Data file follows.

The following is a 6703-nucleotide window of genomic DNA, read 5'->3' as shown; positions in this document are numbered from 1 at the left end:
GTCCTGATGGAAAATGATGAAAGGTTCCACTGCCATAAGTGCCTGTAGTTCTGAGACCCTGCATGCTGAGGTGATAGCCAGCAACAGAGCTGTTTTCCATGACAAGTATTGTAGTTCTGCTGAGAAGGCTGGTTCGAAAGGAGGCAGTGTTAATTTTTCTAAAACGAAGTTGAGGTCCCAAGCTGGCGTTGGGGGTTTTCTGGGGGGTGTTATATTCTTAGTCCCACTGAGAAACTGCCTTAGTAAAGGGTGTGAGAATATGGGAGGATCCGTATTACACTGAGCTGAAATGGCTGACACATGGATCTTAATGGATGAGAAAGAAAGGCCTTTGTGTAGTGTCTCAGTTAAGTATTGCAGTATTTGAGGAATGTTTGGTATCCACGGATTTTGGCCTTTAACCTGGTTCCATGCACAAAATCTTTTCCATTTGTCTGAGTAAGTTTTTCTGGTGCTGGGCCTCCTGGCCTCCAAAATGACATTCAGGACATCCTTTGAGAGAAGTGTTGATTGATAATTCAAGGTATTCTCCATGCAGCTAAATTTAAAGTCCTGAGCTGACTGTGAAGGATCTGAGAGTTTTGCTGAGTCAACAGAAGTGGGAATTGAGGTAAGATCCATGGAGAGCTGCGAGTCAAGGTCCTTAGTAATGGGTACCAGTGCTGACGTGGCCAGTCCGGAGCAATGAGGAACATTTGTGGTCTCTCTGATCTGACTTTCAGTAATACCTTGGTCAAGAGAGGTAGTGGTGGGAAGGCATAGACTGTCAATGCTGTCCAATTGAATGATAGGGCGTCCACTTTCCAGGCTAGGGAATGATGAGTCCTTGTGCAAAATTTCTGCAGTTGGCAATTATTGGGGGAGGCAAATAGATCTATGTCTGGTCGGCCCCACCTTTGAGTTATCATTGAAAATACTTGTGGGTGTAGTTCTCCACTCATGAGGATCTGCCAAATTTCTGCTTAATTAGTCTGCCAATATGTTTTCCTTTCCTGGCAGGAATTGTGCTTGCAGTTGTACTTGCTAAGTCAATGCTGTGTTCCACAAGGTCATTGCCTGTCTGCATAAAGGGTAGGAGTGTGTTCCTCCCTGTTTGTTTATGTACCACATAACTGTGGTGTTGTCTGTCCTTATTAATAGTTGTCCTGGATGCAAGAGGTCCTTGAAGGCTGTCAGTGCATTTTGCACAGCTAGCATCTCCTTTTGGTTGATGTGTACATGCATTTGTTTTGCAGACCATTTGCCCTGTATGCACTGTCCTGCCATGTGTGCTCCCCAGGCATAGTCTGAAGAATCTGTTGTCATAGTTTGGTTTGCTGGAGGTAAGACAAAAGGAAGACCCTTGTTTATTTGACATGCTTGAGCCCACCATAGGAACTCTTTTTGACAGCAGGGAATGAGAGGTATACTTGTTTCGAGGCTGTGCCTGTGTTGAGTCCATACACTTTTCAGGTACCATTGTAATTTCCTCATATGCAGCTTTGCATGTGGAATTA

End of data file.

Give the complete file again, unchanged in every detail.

The following is a 6703-nucleotide window of genomic DNA, read 5'->3' as shown; positions in this document are numbered from 1 at the left end:
GTCCTGATGGAAAATGATGAAAGGTTCCACTGCCATAAGTGCCTGTAGTTCTGAGACCCTGCATGCTGAGGTGATAGCCAGCAACAGAGCTGTTTTCCATGACAAGTATTGTAGTTCTGCTGAGAAGGCTGGTTCGAAAGGAGGCAGTGTTAATTTTTCTAAAACGAAGTTGAGGTCCCAAGCTGGCGTTGGGGGTTTTCTGGGGGGTGTTATATTCTTAGTCCCACTGAGAAACTGCCTTAGTAAAGGGTGTGAGAATATGGGAGGATCCGTATTACACTGAGCTGAAATGGCTGACACATGGATCTTAATGGATGAGAAAGAAAGGCCTTTGTGTAGTGTCTCAGTTAAGTATTGCAGTATTTGAGGAATGTTTGGTATCCACGGATTTTGGCCTTTAACCTGGTTCCATGCACAAAATCTTTTCCATTTGTCTGAGTAAGTTTTTCTGGTGCTGGGCCTCCTGGCCTCCAAAATGACATTCAGGACATCCTTTGAGAGAAGTGTTGATTGATAATTCAAGGTATTCTCCATGCAGCTAAATTTAAAGTCCTGAGCTGACTGTGAAGGATCTGAGAGTTTTGCTGAGTCAACAGAAGTGGGAATTGAGGTAAGATCCATGGAGAGCTGCGAGTCAAGGTCCTTAGTAATGGGTACCAGTGCTGACGTGGCCAGTCCGGAGCAATGAGGAACATTTGTGGTCTCTCTGATCTGACTTTCAGTAATACCTTGGTCAAGAGAGGTAGTGGTGGGAAGGCATAGACTGTCAATGCTGTCCAATTGAATGATAGGGCGTCCACTTTCCAGGCTAGGGAATGATGAGTCCTTGTGCAAAATTTCTGCAGTTGGCAATTATTGGGGGAGGCAAATAGATCTATGTCTGGTCGGCCCCACCTTTGAGTTATCATTGAAAATACTTGTGGGTGTAGTTCTCCACTCATGAGGATCTGCCAAATTTCTGCTTAATTAGTCTGCCAATATGTTTTCCTTTCCTGGCAGGAATTGTGCTTGCAGTTGTACTTGCTAAGTCAATGCTGTGTTCCACAAGGTCATTGCCTGTCTGCATAAAGGGTAGGAGTGTGTTCCTCCCTGTTTGTTTATGTACCACATAACTGTGGTGTTGTCTGTCCTTATTAATAGTTGTCCTGGATGCAAGAGGTCCTTGAAGGCTGTCAGTGCATTTTGCACAGCTAGCATCTCCTTTTGGTTGATGTGTACATGCATTTGTTTTGCAGACCATTTGCCCTGTATGCACTGTCCTGCCATGTGTGCTCCCCAGGCATAGTCTGAAGAATCTGTTGTCATAGTTTGGTTTGCTGGAGGTAAGACAAAAGGAAGACCCTTGTTTATTTGACATGCTTGAGCCCACCATAGGAACTCTTTTTGACAGCAGGGAATGAGAGGTATACTTGTTTCGAGGCTGTGCCTGTGTTGAGTCCATACACTTTTCAGGTACCATTGTAATTTCCTCATATGCAGCTTTGCATGTGGAATTA